We rejoice that the Duchess of Cambridge has given birth to her first child, a son. There is no event more joyous than the arrival of a new-born, carrying a family’s hopes for the future. Something wonderful has happened. Life has been renewed.
Even for a royal couple this will probably be the most life-changing and life-affirming experience they will have. Let the Duke and Duchess accept all the help that will surely be offered, but let it not be distancing. A curse of modern life is the way we contrive so often to shield ourselves from reality. If the stresses and strains of parenthood, as well as the joys, are put at a distance , a vivid experience is lost.
But as a royal birth, one moreover that starts a new generation of the Royal Family, the significance of the occasion goes beyond the personal to the constitutional. The new prince is third in line to the throne, securing the succession of the House of Windsor far into the future. Nothing is more debilitating to the hereditary principle than uncertainty. From Charles to William to the new prince, the monarchy looks safer than ever. While this will not please everyone, it must also be recognised that, as an institution, and largely thanks to the sagacity of the Queen, it has recovered much of its once-flagging popularity.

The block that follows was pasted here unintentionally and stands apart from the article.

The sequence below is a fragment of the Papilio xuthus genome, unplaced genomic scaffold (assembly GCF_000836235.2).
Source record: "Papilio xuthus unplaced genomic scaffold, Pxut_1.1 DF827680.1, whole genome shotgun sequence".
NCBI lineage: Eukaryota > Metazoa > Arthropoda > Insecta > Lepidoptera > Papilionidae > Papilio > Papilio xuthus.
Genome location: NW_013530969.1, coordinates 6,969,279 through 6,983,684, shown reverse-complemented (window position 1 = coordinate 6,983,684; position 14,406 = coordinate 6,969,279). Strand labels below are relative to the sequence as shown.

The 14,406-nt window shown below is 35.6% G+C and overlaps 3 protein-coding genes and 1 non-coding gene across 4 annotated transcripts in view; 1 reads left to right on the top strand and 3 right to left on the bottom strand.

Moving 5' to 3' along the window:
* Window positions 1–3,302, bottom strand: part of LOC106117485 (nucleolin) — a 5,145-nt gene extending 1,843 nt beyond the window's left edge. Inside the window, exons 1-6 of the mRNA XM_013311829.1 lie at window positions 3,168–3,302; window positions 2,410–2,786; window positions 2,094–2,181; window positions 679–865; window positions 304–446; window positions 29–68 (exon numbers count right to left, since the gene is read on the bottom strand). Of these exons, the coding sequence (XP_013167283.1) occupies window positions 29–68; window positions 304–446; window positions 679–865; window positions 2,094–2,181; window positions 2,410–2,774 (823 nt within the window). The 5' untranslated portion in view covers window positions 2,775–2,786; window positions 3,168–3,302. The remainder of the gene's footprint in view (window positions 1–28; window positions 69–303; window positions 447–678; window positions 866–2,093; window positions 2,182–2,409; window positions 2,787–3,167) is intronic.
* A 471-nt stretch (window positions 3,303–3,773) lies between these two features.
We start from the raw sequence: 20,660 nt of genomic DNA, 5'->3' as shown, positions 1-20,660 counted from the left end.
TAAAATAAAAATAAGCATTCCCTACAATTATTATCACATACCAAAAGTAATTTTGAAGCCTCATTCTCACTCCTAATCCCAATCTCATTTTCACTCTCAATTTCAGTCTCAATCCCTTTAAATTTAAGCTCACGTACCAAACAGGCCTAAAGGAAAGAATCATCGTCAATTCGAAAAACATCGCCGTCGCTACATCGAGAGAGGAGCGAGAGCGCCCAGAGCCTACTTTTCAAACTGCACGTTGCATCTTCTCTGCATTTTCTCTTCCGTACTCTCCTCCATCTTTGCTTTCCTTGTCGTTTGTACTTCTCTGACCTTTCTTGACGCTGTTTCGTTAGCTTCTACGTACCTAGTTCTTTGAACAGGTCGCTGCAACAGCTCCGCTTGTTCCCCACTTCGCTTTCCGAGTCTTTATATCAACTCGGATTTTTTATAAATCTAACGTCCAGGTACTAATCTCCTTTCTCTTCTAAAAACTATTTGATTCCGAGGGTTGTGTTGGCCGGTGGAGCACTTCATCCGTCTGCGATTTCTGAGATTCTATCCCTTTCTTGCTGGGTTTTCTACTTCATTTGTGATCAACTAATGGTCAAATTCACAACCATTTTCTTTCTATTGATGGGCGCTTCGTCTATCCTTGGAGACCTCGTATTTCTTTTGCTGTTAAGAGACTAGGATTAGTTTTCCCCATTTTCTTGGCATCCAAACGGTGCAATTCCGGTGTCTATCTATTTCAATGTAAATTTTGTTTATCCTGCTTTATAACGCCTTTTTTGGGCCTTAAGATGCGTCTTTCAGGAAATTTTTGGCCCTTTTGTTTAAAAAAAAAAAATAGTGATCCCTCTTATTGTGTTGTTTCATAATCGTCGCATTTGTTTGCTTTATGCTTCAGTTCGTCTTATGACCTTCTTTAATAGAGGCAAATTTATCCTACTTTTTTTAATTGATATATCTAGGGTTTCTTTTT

Since The Independent was founded nearly 27 years ago, it has given less royal coverage than its competitors. This was deliberate. We decided to cover only what was constitutionally important and leave the rest alone. The minor royals would get scant coverage, if any – for which they should be grateful. But if the continuation of the Windsor line into the next generation is not a constitutional event, it would be hard to define what is.
It is sometimes said that France is really a monarchy in the clothes of a republic whereas Britain is the opposite, essentially a republic disguised with the garments of a constitutional monarchy. That is how it should be, and long may it continue.Reuse content